Re: Double Flared Tubing

Posted by BH On 2006/12/19 20:15:17
I used to think stainless was the way to go, but I have to agree with Keith about avoiding stainless steel lines. Getting stainless to seal against cast iron seems to pose a problem.

Bending your own lines is not that hard, with the right tools, but be sure to get a good quality flare tool and make a couple of test flares to confirm that it works properly. I have one that the dies didn't quite line up perfectly, and I freqeuntly got leaky connection as a result.

Getting back to materials, if you use DOT 5 (silcone-based) fluid, you minimize the problem of moisture being drawn into the system and causing the steel lines to rust form the inside out.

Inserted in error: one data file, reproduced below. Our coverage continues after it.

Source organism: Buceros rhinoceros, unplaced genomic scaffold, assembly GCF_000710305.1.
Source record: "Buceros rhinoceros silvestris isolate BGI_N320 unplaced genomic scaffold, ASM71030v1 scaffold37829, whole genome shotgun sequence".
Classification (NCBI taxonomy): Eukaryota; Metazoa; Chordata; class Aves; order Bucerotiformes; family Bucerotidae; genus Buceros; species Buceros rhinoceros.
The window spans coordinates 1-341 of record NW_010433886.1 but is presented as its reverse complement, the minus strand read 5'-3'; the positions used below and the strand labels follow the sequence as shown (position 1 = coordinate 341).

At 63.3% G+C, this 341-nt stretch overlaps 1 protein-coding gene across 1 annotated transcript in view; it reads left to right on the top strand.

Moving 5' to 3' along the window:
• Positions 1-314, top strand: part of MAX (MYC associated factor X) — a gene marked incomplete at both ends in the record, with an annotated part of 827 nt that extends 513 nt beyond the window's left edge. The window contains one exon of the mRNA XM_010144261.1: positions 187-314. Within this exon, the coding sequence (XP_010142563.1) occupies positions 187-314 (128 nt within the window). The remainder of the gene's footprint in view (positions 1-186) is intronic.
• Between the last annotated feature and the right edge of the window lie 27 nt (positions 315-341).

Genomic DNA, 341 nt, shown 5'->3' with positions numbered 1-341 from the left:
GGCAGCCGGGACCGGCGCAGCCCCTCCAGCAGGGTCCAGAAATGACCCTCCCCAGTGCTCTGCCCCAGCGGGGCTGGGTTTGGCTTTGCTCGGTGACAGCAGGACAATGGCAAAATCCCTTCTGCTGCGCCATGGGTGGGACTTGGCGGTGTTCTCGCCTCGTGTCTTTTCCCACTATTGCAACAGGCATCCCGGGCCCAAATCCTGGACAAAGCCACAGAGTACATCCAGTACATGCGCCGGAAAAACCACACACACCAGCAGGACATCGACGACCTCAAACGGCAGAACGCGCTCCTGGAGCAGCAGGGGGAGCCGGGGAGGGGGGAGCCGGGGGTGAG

However, do NOT use DOT 5 in any ABS brake system.

Also, NEVER use copper for brake lines.

Always use double-walled steel lines for hydraulic brake applications. Tubing with polyvinyl fluoride coating is now available, but I would avoid that, too, as the coating tends to crack at bends, holding moisture, which leads to rust. I am fine with the traditional zinc-plated stuff, but have used some spiral shield (as found on modern cars) to prevent road rash in highly vulnerable areas.

You should be able to get 25-foot coils of double-walled steel tubing from any reputable parts store. The stuff sold in coils seem easier to bend and flare than the pre-flared straight pieces that are available in assorted lengths. If you use the latter, be sure to check with the store to make sure you get the rigth type (45-degree double upset) for your car.

Some people use copper for non-hydraulic lines and some even paint it with alumminum-colored paint. I just use steel for everything.

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